Excellent Progress Made In Financial Inclusion

by : Mark_dawson

Progress is being made towards promoting financial inclusion, it has been claimed.

Speaking earlier today, chairman of the ATM Working Group John McFall and Kitty Ussher, chair of the treasury select committee, have announced that some 337 new free-to-use cash machines are in operation in low-income areas across Britain. Meanwhile, 206 further locations have been earmarked to receive such facilities during the first six months of next year.

A total of 543, it was suggested that the machines will benefit up to 1.2 million Britons who as a result will not have to travel outside of their local area or pay a fee in order to withdraw money. And as a consequence of such facilities, many people could find that they are more able to handle various areas of their spending such as making utility bill payments, meeting mortgage costs or repaying home loans.

Ms Ussher said: "The government is committed to ensuring that everyone has access to financial services and, with the excellent progress made to date, more than one million people in low income areas will benefit from not paying to access cash machines in their neighbourhood. When this initiative is fully realised and all of the free-to-use machines are in place, around 1.5 million low-income Britons will benefit - a fantastic result."

Meanwhile, Mr McFall suggested that the introduction of such cash machines could be playing a crucial part in lessening consumers financial pressures. He said: "The outcomes have been remarkable and the feedback from these communities makes it clear that people really appreciate what's been done here. The new free-to-use ATMs are saving them significant sums of money they could ill afford to spend.

The next step is to ensure that every ATM machine displays clear signs to customers informing them whether the machine is one that charges or is free to use." In turn, Britons - and in particular those on low incomes - making use of non-charging cash machines could discover that they are able to meet numerous monetary demands such as loans, rent and household bills with ease.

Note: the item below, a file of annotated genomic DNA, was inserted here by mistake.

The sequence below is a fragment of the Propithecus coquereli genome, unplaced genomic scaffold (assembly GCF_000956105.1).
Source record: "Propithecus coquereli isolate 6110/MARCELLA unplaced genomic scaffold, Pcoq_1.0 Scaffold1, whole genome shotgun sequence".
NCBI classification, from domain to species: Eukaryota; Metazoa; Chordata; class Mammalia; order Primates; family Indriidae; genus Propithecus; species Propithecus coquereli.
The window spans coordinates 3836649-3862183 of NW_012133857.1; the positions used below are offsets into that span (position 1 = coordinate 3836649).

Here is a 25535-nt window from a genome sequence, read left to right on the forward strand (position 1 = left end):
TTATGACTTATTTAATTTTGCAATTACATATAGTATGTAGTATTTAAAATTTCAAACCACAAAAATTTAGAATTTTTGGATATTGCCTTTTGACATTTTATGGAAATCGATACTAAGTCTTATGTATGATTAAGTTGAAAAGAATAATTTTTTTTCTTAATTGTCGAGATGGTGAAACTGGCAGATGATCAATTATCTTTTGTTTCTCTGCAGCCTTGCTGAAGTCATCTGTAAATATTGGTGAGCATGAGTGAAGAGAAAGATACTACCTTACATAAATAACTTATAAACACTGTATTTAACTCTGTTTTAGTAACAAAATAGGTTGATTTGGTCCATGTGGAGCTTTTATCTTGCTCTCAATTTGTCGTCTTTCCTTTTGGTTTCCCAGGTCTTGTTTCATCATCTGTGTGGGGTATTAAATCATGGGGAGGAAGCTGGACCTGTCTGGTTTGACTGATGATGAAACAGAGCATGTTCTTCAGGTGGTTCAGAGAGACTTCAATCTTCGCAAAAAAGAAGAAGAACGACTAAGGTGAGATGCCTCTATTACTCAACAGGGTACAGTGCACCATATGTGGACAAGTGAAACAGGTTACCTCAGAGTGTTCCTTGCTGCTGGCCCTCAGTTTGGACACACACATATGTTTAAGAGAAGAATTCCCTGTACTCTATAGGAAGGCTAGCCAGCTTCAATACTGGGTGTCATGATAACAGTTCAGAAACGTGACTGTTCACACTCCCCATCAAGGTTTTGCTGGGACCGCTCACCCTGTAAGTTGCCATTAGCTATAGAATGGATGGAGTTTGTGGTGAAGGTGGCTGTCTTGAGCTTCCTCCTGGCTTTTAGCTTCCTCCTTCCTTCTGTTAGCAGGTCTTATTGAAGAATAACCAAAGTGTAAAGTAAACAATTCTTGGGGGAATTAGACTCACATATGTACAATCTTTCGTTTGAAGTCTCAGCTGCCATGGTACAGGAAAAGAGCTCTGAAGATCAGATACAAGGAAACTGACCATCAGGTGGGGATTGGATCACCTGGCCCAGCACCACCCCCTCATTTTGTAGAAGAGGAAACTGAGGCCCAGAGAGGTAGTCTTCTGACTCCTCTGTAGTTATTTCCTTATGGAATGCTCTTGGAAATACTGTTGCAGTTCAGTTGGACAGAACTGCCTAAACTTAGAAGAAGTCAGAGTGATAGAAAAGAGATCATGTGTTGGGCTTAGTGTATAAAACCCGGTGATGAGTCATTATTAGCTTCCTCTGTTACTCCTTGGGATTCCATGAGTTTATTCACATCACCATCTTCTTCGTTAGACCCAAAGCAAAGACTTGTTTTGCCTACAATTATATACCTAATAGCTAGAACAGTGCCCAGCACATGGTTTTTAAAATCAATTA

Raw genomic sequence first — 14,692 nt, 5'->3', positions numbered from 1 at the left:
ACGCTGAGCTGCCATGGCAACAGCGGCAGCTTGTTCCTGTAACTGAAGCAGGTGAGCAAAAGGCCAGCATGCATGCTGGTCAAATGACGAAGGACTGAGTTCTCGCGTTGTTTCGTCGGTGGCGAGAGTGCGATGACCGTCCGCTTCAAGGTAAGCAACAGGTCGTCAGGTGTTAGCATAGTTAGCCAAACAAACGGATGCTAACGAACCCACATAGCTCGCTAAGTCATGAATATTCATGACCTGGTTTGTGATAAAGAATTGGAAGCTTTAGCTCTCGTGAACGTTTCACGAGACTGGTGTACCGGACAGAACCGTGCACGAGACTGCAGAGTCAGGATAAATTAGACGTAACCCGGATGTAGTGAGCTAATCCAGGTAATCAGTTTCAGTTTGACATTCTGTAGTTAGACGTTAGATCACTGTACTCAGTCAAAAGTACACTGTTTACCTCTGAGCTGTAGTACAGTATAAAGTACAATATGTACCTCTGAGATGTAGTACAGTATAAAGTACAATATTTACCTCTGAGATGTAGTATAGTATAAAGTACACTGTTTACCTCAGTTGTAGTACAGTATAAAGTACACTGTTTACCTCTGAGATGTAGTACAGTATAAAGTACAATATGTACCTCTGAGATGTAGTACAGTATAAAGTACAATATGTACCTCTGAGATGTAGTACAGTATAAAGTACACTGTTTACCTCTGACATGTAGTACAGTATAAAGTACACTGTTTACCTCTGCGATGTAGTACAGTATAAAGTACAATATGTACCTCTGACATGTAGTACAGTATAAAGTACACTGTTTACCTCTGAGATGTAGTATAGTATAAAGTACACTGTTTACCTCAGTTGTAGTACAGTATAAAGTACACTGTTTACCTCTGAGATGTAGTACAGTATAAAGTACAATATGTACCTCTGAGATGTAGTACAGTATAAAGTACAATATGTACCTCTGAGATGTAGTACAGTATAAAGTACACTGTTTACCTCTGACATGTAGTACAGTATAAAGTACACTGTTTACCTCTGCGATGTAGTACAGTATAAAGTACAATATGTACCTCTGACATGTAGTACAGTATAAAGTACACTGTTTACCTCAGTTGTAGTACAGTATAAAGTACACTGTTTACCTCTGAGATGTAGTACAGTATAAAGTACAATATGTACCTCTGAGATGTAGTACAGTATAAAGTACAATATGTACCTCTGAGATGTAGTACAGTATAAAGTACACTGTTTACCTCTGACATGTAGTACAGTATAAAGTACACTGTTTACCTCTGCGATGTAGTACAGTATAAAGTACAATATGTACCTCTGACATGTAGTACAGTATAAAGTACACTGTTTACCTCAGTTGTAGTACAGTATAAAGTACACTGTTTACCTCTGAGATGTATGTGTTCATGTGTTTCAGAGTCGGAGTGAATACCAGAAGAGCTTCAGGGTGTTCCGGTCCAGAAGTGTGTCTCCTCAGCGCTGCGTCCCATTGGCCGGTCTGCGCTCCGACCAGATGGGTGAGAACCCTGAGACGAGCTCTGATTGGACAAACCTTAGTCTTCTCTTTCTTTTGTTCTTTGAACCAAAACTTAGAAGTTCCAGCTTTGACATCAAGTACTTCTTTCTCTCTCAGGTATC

The scheme forms part of the government's action plan for overall financial inclusion, which has seen some 135 million pounds invested into promoting access to various money-related services. This is due to see an increase in the availability and awareness of home contents insurance for those households on low salary. In addition, there will be a greater provision of free face-to-face money advice, which could include guidance ranging from comparing loans and drawing up a budget to changing utility providers and selecting a savings account.

Consumers may find that they particularly benefit from free cash machines and other areas of financial inclusion in the weeks leading up to the Christmas period. Earlier this year, research conducted by Cornhill Direct indicated that Britons are to spend some 2,114 pounds this festive season, with a cheap loan one possible way in which to help meet such costs.

Although this figure represents a decrease from the 2,200 pounds recorded in 2005, it is still a significant amount of expenditure. Those particularly concerned about their ability to fund the festive season of their dreams may also wish to consider applying for a low-rate loan as a means of helping to manage spending.